My only problem with the their generally 'God Awful' frequency if Dave makes no pretense at a smooth response. I don't get it...if tonal balance is a worthy goal of loudspeaker design, how/why would he not attend to that? It's so basic to the formula that I personally think should be attended to that I'm totally flummoxed by his 'forever ignoring' that aspect.
The only person who can decide and behappy with that decision is the buyer.

Good listening,
Have you ever been at a real Record Label? Worked with well known Composers? Written your own songs for a Record Publisher? Had Publishing Deals?
Well if you have a lot of CD's and LP's you'll find out soon enough how many real bad & good recordings you have in your collection. By using the Thiel's CS6 Mr. Thiel's favorite speaker that he used until his passing. Well what does that tell you? Just because it's newer and much much more money. Dosen't mean that they're BETTER. If you live by the reviews. You'll die by the reviews. Best of luck on your journey to the whole truth.
"are you out of your mind? more than half speakers on the market have inverted polarity of one of the driver. more than 85% speakers have higher order xovers on the market(and actualy there is 0,00074% speakers on market which have true, uncorected 1rd order transfer functions). are you saying all enginiers went out of their minds?"


Who needs a doctor you ask?

I've up and down this road for a long time now.

Look, 85% of the speakers on the market are pure crap and so called audio engineers who promote, manufacture and sell this stuff are in it for reasons that have nothing to do with timbral accuracy of musical reproduction, they do not know, nor do they care, what they are doing to the music being reproduced by these products. And Wilson and their paint jobs, good grief man, do you think for a single second that this improves the sound in any way, shape or form? Automotive paint does not preserve musical timbre. And what's this I hear about some cracking defects to boot?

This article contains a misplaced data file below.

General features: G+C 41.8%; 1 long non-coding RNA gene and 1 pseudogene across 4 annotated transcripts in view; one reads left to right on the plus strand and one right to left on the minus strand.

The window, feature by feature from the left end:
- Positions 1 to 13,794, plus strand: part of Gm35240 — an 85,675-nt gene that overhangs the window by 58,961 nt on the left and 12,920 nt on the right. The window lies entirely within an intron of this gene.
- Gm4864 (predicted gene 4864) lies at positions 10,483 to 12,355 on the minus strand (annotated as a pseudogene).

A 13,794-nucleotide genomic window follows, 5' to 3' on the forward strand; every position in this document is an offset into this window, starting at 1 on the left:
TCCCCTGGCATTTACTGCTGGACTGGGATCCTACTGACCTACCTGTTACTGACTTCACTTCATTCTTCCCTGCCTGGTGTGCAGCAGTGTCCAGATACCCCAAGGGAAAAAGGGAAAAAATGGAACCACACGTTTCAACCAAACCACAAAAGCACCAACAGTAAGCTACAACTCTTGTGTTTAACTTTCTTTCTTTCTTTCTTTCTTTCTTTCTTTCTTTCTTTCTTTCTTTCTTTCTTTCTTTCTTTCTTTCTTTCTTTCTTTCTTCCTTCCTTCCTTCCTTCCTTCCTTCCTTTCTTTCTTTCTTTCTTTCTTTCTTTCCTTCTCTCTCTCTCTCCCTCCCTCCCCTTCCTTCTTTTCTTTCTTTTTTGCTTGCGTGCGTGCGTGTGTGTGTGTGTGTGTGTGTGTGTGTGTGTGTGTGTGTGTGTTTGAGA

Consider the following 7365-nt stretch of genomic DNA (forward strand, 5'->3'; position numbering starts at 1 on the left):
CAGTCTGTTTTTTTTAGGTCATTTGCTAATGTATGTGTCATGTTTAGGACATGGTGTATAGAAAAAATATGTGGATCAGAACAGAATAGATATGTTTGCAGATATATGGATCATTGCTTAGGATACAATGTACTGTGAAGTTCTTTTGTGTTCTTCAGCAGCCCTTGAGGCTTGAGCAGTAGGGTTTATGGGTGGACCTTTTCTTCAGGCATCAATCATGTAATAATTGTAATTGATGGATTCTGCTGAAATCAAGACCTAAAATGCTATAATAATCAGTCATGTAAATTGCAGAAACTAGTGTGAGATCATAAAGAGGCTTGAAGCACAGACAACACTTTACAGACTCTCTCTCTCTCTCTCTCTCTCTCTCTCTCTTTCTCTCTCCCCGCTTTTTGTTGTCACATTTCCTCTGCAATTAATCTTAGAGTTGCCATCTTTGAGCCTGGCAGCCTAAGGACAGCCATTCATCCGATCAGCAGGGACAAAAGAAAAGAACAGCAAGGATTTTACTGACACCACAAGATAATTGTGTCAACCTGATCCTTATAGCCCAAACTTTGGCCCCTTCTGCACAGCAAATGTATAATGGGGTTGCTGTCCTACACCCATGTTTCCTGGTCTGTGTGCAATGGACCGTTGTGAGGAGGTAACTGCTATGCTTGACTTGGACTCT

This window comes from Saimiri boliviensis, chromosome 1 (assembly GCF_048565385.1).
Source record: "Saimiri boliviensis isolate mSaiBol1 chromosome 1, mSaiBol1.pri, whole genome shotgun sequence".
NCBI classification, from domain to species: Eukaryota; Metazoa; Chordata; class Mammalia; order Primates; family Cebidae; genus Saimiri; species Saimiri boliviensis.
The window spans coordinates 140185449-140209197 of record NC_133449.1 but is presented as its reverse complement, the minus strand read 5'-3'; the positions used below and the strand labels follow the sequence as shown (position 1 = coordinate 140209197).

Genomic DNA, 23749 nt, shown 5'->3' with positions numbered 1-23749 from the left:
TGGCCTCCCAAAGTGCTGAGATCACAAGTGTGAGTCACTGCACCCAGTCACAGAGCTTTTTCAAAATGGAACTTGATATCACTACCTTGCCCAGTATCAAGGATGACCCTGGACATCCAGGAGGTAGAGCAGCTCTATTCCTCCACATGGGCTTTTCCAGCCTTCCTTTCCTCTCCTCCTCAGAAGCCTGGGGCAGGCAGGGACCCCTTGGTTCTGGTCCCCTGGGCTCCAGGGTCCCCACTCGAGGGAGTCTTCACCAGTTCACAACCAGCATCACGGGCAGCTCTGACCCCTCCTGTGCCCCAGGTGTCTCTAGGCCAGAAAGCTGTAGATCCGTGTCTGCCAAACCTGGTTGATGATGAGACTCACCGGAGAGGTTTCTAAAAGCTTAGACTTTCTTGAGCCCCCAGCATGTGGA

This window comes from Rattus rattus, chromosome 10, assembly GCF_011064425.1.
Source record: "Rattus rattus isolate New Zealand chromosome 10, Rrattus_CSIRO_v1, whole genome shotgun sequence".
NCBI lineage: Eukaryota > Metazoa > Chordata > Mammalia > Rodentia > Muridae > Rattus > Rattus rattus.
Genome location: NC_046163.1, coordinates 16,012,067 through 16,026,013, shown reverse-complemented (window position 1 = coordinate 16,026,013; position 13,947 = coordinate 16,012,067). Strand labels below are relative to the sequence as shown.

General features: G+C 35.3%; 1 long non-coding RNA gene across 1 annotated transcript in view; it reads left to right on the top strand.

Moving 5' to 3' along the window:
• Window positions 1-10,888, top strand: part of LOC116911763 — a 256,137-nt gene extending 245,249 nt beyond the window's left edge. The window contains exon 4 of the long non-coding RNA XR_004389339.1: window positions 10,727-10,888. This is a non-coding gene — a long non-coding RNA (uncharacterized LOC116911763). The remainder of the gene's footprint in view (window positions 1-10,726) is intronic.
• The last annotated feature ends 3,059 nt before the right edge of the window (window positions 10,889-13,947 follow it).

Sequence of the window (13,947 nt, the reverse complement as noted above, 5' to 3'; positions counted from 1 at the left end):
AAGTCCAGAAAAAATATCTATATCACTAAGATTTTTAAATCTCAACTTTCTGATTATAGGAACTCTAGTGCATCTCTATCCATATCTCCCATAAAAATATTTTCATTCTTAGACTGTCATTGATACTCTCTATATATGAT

I know what I hear. I am also a long time musician and composer. I select all my gear based on how it plays and sounds, not on specs. And yes, by my preference for time aligned, first order designs, I am dismissing the vast majority of speakers as intentionally destructive to timbre. The one technical parameter a speaker must have is that, in the time domain, the drivers must respond together and in phase. Thiel, Vandersteen, Meadowlark I have owned; Dunlavy, Magnepan and Martin Logan are also time coherent. Dunlavy and Meadowlark are gone, Magnepan and Martin Logan sound good to me, but I prefer dynamic drivers. Otherwise, John Bonham sounds choked.
This thread is almost year old, not sure where the OP ended up. The only Thiel I've heard is the 2.4 I believe. Sounded thin and dry to me. I'm sure the bigger ones can sound good in the right setups. I've heard wilson sound AMAZING and I've heard them sound analytical.

The difference is the room, nearly always. The OP heard the Thiel and the Sophia 3 in totally different systems & different rooms. Unfortunately, comparing components in different rooms is only going to mislead the conclusions.